“The biggest thing for me is actually on the rear end,” said Cosentino. “As you walk down the body side you can start to see that the line on the shoulder swells out over the arches, and you can really get this quite strong shoulder.
“The key for the rear end is getting those corners out as far as we can, not only from the bottom, but all the way up to the top. It’s a lot squarer at the rear end and really does emphasize that roominess we have within.
“The glass is unsprung [meaning it sits flush with the body and window frames]but it’s pulled out at the rear, and that helps us get the rear corner as far out as we can get it without it looking dorky and overbodied.
“The front horizontal theme is reflected on the rear, with a single piece across the width of the tailgate to emphasize the broad shoulders.
“We call it a ‘lamp-plique’ because it has lights inside the applique on the liftgate, but it really does have a black graphic that goes from coast to coast, from corner to corner – the LEDs kind of spill into the applique and give it that connection all the way across.”
Inside the Everest is where the most convincing gain seems to have been made – a lift that will impress on test drives, at dealerships and for the life of the car. There’s a significant improvement in material finishes to match the fresh cabin design, which is much cleaner thanks to the 12.0-inch center screen and more elegant design.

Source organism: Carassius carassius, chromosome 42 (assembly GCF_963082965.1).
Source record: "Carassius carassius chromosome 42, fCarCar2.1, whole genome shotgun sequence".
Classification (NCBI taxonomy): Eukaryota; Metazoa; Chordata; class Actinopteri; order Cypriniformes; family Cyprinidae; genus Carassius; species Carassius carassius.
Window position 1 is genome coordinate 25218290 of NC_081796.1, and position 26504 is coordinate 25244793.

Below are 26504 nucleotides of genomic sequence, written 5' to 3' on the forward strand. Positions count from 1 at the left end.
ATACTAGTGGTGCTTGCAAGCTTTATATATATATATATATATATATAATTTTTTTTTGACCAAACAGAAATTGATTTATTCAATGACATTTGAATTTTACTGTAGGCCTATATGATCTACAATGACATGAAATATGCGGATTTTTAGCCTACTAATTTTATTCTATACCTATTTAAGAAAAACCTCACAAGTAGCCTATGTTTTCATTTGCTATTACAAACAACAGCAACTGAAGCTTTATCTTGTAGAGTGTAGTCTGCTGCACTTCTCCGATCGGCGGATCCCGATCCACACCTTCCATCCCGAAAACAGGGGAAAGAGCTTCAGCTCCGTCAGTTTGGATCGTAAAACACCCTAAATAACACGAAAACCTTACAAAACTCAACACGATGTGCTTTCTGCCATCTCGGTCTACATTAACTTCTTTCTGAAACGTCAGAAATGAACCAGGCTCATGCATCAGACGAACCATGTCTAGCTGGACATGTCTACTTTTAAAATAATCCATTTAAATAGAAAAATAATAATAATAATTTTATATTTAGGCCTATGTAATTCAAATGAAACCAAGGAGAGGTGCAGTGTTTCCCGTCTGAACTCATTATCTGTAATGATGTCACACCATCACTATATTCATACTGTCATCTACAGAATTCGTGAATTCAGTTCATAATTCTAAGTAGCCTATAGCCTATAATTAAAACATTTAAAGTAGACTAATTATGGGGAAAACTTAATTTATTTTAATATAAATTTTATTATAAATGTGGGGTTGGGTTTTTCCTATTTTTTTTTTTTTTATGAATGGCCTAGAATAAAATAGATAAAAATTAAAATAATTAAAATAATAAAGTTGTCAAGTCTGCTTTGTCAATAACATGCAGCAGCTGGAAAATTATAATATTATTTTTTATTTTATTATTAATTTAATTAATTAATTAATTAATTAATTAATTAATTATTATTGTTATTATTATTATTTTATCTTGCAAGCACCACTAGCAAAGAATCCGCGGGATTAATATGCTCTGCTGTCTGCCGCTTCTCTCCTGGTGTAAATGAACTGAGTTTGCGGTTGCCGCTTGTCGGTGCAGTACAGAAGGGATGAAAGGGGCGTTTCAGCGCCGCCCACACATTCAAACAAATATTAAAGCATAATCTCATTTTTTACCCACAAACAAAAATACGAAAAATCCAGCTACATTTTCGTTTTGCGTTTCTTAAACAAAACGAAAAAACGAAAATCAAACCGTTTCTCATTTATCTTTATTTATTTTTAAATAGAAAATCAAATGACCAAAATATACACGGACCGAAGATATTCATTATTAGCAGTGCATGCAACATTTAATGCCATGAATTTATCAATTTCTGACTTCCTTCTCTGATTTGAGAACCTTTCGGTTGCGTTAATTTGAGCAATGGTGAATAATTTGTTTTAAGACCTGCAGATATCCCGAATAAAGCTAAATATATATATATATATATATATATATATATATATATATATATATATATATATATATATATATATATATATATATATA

“Customers like big screens, but they don’t want them to stick out,” head of interior design Nick Etrovic said. It’s why the Everest’s center display is fully integrated and is expected to be on whenever occupants are in the vehicle, so it won’t be an anonymous black abyss.”
The screen doesn’t quite replace all, as there’s still air-conditioning buttons and legally mandated switches – such as hazards – that have had more money and time spent on them. Combined with the smarter color and trim choices, the perceived quality is a leap forward from the current Everest’s utilitarian feel.
“I’m proud of the fact that basically everything is new for us,” said interior design lead, Nick Eterovic. “Our starting point was an idea of flexibility,” he explained, noting that while the new 2023 Ranger line is more focused on work, the Everest’s role differs in that is more of a family and recreation vehicle – the work element could take a back seat, so to speak.
“This was an opportunity for us to change and improve the vehicle for various purposes.”